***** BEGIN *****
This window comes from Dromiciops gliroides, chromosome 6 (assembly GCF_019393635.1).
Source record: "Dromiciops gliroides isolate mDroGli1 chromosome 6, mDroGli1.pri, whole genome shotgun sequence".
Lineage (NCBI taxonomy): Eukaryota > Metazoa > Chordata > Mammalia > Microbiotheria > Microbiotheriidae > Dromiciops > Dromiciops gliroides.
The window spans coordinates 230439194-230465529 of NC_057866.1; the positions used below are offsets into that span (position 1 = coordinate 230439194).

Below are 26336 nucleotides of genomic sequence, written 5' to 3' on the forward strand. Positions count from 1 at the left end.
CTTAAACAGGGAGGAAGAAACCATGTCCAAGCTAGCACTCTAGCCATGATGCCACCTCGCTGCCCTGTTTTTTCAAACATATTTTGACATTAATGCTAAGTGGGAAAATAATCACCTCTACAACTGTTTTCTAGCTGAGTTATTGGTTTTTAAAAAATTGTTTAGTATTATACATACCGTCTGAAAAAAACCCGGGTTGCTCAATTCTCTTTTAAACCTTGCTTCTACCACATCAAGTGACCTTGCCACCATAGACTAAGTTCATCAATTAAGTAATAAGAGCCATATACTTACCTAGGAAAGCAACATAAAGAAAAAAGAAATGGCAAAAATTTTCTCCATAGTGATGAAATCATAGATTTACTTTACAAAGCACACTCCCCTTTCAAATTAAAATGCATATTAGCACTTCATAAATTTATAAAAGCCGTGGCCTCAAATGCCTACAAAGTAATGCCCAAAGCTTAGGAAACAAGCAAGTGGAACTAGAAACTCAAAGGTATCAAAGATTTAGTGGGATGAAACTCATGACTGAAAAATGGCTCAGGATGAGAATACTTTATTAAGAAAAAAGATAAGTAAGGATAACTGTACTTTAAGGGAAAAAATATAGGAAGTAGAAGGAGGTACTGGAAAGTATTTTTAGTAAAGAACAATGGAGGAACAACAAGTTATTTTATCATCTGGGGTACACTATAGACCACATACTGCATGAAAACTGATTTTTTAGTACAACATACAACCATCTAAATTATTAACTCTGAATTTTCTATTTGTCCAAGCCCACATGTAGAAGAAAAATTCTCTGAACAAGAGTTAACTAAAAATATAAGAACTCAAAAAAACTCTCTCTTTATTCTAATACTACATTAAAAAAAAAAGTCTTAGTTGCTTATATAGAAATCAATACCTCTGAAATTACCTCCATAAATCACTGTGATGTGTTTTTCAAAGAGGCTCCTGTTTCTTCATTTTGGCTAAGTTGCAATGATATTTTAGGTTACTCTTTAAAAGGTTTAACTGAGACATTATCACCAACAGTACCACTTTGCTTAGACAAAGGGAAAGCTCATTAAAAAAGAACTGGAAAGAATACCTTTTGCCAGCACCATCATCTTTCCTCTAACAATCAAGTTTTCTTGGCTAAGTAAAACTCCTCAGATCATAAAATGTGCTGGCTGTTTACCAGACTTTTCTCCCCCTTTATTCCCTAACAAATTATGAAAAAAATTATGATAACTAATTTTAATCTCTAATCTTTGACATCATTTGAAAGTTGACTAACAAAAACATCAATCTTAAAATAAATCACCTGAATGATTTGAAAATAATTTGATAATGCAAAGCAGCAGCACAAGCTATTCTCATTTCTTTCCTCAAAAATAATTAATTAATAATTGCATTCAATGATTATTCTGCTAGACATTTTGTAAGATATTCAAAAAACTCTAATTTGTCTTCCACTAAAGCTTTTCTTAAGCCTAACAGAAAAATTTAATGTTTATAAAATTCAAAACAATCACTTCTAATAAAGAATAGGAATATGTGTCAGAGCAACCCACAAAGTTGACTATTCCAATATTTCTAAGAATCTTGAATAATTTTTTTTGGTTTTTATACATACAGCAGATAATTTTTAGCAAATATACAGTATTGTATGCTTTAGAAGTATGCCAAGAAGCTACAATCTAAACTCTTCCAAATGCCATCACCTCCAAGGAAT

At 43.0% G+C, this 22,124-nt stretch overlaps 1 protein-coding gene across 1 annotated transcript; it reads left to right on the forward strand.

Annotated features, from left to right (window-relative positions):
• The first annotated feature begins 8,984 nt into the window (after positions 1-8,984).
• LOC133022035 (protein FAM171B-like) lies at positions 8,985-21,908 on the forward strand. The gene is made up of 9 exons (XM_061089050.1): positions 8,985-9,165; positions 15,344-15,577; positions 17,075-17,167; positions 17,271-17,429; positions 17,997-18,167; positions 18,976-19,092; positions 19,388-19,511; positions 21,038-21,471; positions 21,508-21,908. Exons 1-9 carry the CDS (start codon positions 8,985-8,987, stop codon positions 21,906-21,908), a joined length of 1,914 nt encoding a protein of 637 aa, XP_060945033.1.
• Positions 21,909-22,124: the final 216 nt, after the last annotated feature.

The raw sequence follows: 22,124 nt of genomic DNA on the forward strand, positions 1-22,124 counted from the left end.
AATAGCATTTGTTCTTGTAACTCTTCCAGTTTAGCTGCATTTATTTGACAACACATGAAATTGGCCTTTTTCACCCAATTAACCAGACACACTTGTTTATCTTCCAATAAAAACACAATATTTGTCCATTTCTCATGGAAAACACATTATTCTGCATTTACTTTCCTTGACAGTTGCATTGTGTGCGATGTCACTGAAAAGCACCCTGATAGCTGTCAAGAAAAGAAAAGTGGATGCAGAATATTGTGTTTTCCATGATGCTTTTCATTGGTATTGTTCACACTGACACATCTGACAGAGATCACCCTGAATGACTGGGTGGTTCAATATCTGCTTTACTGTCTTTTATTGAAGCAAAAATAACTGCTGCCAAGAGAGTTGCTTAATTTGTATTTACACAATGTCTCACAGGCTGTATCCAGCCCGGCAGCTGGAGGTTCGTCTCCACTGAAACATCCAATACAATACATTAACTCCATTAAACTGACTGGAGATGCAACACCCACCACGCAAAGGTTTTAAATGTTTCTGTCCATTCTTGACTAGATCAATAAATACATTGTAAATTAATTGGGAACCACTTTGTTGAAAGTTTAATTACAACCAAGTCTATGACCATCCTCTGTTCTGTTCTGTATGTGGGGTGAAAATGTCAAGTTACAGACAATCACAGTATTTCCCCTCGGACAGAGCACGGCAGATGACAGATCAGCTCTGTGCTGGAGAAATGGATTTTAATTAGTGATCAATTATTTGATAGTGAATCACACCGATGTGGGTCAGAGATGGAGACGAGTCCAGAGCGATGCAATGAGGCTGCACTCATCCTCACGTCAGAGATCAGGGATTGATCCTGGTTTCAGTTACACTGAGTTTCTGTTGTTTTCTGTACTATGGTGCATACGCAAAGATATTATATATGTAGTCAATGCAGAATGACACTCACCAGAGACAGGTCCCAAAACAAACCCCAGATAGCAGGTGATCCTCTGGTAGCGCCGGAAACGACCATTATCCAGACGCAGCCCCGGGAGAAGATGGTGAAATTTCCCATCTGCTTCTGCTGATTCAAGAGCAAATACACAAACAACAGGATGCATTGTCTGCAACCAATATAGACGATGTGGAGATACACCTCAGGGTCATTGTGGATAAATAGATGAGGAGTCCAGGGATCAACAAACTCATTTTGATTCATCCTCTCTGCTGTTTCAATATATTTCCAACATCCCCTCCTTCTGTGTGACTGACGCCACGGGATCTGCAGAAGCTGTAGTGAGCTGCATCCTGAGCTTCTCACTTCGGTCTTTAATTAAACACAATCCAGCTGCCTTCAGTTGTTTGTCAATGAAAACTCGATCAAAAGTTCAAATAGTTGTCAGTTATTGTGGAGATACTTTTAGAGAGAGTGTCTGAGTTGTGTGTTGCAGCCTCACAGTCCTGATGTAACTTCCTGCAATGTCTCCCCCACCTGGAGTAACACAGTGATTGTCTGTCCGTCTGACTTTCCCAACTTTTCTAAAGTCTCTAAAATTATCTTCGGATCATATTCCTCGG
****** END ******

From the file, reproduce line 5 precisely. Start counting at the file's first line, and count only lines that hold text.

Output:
Below are 26336 nucleotides of genomic sequence, written 5' to 3' on the forward strand. Positions count from 1 at the left end.